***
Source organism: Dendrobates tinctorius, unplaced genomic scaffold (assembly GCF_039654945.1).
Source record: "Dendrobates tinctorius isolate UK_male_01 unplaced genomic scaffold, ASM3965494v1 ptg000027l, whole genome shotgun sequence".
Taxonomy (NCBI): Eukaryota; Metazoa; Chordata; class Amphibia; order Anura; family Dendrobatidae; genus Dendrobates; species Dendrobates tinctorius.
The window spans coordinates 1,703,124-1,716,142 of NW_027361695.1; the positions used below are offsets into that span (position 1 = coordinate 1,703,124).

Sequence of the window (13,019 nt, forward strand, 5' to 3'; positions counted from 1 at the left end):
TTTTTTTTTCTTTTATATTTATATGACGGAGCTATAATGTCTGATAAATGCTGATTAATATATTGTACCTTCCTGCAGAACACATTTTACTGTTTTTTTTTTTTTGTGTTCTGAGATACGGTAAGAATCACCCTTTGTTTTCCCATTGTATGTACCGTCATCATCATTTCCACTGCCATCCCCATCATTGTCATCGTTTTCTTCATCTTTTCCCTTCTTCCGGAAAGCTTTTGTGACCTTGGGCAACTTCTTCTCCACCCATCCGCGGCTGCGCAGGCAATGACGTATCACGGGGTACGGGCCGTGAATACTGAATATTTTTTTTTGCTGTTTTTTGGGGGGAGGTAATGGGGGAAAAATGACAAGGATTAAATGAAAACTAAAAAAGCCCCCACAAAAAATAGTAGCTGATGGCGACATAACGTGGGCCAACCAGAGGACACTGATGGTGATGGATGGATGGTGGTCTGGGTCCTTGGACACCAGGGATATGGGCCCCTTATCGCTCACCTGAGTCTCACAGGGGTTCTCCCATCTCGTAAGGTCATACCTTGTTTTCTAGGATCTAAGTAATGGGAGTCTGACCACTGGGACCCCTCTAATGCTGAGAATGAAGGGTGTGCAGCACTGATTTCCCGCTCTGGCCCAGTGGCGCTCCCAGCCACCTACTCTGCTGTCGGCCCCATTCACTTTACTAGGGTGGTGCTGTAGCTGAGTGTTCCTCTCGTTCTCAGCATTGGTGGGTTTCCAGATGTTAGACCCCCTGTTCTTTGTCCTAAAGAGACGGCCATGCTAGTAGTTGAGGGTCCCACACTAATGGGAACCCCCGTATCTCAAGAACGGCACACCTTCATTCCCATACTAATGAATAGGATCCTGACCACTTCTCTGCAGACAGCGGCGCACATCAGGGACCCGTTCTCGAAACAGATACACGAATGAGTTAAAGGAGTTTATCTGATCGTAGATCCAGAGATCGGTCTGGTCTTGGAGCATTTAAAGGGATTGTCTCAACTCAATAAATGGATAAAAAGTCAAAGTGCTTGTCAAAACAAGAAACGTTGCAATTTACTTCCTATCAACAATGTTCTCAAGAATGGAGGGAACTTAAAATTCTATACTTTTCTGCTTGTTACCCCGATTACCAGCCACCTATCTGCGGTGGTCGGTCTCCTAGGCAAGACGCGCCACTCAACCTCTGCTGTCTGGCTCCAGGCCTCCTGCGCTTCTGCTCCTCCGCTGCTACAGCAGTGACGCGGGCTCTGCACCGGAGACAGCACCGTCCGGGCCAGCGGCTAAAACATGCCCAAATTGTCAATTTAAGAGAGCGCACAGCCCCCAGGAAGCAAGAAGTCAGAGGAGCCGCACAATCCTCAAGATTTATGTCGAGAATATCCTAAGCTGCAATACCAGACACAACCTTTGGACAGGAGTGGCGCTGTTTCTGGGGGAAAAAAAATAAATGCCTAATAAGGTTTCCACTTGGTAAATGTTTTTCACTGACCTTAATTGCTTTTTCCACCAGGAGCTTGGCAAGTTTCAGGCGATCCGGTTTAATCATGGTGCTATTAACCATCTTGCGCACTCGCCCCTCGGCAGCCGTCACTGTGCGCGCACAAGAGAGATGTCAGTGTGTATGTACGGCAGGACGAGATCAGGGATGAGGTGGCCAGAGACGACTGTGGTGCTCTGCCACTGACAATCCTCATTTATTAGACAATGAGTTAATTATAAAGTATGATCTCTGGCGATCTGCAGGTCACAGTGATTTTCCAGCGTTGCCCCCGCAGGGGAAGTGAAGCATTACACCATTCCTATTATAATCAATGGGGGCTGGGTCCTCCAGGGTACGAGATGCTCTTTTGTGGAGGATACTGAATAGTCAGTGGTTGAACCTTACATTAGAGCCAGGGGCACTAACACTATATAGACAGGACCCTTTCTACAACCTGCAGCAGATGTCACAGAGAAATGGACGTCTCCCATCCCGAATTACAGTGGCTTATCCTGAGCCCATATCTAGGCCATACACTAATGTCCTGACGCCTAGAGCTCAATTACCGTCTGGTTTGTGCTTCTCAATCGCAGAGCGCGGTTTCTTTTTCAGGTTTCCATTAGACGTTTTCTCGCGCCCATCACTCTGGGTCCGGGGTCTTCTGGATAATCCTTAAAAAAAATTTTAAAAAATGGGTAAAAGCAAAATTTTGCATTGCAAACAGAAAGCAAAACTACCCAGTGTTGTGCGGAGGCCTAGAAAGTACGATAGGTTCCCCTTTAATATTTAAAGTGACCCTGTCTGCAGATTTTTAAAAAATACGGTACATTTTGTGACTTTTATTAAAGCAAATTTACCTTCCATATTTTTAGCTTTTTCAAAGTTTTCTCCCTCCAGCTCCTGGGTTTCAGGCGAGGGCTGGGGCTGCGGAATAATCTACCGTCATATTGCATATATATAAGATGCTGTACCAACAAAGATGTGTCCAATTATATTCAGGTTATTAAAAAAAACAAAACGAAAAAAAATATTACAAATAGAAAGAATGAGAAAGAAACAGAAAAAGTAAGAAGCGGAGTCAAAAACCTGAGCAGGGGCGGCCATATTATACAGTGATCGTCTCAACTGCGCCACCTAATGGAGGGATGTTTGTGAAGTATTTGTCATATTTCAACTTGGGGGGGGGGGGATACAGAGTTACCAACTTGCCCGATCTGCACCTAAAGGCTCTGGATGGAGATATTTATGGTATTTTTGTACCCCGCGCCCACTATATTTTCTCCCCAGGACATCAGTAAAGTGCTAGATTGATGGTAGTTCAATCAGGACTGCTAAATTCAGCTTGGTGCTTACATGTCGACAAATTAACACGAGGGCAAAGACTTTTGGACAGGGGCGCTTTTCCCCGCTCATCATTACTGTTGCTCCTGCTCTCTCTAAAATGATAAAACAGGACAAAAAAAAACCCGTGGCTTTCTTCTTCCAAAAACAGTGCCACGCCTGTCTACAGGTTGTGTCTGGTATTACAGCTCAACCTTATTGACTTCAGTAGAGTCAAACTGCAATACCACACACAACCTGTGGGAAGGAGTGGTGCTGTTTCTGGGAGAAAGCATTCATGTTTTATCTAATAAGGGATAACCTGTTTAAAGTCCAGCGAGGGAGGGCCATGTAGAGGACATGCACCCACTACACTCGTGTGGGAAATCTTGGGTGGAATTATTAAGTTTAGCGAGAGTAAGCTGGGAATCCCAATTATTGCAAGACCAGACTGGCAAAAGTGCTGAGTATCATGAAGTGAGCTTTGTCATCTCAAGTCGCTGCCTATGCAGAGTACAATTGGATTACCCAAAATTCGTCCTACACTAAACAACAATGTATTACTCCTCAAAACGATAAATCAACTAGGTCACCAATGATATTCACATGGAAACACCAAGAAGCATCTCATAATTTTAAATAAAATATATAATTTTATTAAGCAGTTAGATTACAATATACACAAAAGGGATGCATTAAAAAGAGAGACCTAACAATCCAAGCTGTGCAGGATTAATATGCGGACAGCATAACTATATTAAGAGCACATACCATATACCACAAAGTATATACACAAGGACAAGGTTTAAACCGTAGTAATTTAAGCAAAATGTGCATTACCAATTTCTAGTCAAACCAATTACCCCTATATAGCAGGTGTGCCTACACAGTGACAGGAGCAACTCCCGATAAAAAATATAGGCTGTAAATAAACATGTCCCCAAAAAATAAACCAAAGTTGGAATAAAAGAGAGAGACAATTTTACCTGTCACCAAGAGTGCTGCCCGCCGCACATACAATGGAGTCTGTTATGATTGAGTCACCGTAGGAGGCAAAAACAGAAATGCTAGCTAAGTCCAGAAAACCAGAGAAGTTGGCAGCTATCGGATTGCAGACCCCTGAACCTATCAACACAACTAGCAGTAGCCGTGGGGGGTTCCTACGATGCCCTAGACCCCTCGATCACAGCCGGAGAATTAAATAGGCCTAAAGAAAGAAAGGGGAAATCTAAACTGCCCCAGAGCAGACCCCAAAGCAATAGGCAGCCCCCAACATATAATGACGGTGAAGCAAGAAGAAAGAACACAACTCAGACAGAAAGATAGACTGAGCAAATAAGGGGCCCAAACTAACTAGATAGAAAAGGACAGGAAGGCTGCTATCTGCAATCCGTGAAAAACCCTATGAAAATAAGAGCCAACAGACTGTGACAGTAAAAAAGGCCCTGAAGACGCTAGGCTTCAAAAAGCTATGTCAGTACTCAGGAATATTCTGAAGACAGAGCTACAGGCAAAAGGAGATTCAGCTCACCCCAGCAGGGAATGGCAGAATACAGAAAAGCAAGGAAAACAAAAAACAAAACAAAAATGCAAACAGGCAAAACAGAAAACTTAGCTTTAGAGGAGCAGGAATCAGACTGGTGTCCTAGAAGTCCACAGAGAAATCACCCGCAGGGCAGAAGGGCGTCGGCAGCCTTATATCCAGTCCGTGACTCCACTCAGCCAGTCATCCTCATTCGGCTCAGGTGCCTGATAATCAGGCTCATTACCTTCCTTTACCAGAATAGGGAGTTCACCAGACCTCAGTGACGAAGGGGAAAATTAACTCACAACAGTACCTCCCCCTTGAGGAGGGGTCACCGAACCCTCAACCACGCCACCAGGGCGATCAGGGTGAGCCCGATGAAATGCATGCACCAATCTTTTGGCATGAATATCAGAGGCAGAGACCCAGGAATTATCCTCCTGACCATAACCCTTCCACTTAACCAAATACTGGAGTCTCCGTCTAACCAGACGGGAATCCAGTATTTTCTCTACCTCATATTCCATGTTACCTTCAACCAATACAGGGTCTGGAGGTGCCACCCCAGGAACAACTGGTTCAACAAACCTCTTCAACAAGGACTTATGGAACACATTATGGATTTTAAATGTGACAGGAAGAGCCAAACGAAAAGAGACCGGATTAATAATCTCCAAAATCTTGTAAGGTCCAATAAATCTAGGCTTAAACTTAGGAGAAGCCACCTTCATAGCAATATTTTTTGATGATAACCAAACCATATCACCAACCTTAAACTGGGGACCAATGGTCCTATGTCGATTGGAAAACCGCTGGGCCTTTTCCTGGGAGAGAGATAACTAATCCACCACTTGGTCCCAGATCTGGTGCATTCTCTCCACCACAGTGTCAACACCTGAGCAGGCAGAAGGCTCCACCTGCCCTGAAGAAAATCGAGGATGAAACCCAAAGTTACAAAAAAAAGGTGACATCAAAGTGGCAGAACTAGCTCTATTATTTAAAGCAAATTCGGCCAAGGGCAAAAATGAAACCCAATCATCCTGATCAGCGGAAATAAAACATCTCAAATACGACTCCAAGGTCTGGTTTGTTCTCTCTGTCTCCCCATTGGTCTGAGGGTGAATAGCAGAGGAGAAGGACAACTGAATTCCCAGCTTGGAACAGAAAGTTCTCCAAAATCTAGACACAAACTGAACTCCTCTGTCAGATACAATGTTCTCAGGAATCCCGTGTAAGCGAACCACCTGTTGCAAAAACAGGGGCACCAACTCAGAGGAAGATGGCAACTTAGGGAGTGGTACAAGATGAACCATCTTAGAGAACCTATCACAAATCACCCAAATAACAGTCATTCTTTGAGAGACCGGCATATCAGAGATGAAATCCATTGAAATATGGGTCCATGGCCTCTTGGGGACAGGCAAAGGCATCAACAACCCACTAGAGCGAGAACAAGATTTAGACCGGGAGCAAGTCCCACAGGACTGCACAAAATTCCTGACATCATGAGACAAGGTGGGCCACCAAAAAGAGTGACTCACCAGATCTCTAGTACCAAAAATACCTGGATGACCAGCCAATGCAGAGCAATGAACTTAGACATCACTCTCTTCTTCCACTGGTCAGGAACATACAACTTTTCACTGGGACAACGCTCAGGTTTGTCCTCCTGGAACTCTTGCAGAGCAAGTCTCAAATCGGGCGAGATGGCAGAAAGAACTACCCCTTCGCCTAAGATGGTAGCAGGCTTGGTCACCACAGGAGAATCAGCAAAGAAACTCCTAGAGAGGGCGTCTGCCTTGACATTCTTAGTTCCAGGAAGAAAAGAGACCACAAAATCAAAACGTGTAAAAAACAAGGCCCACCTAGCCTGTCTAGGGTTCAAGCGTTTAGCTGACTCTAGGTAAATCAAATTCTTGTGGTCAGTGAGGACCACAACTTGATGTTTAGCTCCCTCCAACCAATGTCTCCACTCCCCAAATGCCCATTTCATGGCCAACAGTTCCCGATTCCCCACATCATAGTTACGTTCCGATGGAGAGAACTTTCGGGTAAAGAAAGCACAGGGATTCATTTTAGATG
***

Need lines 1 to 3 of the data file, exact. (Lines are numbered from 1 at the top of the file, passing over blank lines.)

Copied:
Source organism: Dendrobates tinctorius, unplaced genomic scaffold (assembly GCF_039654945.1).
Source record: "Dendrobates tinctorius isolate UK_male_01 unplaced genomic scaffold, ASM3965494v1 ptg000027l, whole genome shotgun sequence".
Taxonomy (NCBI): Eukaryota; Metazoa; Chordata; class Amphibia; order Anura; family Dendrobatidae; genus Dendrobates; species Dendrobates tinctorius.